Over the past ten years there has been a resurgence of research done on the appropriate feeding and care of animals for human consumption.
Human genetic patterns are based on the proper balance of Omega 6 to Omega 3 in a ratio of 3:1. In the proper ratio they are both required for optimal human health. It is important to understand how these two fatty acids function as they are metabolically different and have very different physiological purposes.
Omega 3 fatty acids are essential for normal growth, brain function, neurological health as well as playing an instrumental role in the prevention and treatment of cancer, coronary artery disease, hypertension, arthritis and other inflammatory and autoimmune disorders.
Omega 3 trans
fatty acids are not only in wild fish but in any animal that eats or grazes upon
it's "natural" forage, whether that be plankton, algae or grass...
Omega 3 to 6 ratios are healthy in grass-fed animals like venison, elk, lamb, cattle and the dairy products produced by grass grazing cows and goats.
The Linolenic Acid in Omega 3 [LNA] is found in walnuts, flaxseed and the chloroplast of all green leafy grasses, algae, and vegetables. It is also found in eggs and the flesh of wild fish and meat animals who graze on these LNA rich "natural foods".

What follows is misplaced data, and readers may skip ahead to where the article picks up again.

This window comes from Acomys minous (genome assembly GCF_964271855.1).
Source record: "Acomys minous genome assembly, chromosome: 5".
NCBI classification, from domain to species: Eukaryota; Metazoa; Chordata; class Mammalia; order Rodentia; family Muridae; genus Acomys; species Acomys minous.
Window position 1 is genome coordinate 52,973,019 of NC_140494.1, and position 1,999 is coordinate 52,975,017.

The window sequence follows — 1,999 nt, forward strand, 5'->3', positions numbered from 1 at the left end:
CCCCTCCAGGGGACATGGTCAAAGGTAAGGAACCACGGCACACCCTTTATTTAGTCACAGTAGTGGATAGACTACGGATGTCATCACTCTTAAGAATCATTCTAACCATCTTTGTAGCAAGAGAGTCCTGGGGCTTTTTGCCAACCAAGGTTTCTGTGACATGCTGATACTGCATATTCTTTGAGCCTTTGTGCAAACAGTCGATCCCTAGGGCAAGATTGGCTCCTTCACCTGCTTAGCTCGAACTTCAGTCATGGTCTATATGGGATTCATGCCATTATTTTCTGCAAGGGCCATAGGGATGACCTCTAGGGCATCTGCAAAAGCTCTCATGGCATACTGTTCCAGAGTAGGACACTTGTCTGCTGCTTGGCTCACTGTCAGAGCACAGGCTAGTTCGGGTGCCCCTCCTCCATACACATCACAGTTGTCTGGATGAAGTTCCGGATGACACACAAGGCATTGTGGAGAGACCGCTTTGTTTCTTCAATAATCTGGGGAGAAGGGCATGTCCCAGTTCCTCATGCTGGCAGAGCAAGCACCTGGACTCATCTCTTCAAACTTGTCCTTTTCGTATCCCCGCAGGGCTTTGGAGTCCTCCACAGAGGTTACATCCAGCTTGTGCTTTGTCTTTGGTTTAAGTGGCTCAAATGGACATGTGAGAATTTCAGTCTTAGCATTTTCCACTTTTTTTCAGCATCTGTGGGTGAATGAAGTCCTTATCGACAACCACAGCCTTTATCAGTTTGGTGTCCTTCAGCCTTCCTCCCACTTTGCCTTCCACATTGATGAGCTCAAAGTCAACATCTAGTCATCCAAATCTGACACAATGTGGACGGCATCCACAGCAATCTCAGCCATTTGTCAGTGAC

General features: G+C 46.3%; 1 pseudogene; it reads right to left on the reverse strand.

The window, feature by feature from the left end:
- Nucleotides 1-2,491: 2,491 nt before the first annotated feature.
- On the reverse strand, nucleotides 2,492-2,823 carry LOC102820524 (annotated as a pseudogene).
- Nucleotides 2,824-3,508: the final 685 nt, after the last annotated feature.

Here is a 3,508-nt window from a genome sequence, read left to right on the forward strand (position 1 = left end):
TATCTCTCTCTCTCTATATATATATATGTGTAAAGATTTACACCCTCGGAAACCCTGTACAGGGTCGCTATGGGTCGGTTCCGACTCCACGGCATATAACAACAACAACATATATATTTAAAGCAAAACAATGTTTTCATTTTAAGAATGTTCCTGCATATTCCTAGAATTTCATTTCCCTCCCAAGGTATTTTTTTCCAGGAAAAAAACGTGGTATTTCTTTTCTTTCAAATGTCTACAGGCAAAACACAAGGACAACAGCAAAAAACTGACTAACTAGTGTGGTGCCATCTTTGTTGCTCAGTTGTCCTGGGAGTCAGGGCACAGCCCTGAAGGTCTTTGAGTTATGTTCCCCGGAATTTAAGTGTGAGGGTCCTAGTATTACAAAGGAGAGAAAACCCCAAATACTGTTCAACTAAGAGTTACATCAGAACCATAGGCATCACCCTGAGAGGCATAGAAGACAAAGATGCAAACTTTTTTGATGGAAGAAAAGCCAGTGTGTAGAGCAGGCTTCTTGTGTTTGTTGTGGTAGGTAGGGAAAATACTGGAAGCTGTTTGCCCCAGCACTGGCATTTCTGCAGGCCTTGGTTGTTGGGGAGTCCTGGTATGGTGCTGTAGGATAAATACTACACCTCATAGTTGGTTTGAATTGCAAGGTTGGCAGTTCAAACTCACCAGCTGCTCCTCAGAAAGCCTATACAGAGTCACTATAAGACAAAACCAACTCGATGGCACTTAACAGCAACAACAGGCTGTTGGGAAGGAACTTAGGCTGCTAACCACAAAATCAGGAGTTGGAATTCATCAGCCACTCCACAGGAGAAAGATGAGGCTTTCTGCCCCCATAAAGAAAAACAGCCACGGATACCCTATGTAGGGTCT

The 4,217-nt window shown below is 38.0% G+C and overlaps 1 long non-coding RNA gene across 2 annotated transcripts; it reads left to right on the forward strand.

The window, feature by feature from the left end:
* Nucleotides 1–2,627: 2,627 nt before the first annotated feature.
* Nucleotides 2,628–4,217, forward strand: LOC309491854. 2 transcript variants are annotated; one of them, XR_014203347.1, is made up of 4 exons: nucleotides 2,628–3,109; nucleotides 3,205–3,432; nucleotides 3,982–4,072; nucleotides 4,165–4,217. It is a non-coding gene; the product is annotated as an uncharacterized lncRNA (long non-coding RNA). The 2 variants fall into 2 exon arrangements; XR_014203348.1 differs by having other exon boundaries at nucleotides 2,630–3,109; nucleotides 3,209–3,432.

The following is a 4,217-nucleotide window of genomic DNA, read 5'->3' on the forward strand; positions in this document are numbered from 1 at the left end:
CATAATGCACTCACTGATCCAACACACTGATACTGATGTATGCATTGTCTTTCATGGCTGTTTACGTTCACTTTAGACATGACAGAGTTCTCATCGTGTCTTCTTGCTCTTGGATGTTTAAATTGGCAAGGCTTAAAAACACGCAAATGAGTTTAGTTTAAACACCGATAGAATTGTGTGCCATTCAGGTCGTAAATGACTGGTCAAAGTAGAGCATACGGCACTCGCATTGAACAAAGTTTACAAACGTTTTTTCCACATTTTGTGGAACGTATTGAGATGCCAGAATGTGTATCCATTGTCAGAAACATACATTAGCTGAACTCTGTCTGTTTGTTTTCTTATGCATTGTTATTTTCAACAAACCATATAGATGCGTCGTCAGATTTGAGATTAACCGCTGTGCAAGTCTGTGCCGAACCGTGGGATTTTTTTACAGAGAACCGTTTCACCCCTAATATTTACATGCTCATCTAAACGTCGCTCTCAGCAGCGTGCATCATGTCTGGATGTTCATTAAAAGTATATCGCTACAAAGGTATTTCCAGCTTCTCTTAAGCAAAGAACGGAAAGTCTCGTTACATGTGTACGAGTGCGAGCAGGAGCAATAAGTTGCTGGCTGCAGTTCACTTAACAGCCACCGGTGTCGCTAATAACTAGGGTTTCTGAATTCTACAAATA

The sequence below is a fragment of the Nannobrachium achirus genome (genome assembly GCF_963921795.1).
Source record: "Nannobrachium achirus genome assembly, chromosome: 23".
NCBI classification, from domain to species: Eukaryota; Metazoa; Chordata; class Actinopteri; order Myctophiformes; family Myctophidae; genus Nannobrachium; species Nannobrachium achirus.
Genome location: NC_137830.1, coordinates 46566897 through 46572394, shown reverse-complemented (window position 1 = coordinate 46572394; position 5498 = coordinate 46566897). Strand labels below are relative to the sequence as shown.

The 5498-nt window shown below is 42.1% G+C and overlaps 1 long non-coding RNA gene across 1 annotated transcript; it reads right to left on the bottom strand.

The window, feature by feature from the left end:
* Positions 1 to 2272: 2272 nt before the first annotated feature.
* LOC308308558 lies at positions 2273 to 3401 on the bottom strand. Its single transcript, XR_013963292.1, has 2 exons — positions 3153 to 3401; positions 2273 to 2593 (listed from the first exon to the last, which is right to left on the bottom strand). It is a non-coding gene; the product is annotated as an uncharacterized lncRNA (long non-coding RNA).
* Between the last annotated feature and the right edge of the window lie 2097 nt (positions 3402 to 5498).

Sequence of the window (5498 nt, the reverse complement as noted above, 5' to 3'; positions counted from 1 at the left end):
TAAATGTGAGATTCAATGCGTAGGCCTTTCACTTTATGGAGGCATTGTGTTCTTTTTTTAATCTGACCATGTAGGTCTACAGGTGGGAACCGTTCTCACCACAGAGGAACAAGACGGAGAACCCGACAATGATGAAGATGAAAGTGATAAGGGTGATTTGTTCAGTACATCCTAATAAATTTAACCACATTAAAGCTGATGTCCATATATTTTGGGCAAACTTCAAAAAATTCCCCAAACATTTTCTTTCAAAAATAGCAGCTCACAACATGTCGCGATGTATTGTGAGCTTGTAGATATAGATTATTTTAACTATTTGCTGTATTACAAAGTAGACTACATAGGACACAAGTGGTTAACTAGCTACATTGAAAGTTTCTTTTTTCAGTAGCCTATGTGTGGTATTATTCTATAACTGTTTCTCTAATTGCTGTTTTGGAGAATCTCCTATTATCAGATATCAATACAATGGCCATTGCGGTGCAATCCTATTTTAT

Omega 6 fatty acids are found primarily in grains. For the most part we have been feeding, fattening and finishing our animals primarily with grains for years. Grains, the plant seed head, is a very low percentage of the over all plant and only arrives for a very short period in the plant's life cycle. A strict grain regimen is not a balanced nor "normal" diet and it alters the animals Omega 6 to Omega 3 ratios from a healthful 3:1 ratio, when they leave their natural forage, to as high as 20:1 at the end of their grain "finished" feed-lot stay. Per this new research, even in perfect conditions, it is the grain, even if it is certified "organic" grain, which sets up an un-healthful environment for our bodies when we consume animal protein raised on grain.
Meat from animals that eat grass is good for us. It's a fact.
Feed-lot finished animals have the stress of trucking and then are crowded and confined in unnatural, unhealthy conditions. To keep them well and gaining weight they are fed or injected antibiotics and hormones. Cows were meant to "graze" on grass not be locked up and force-fed grain. It's a matter of their health and ours.
For more information
about Grass-Fed food products and research visit www.eatwild.com.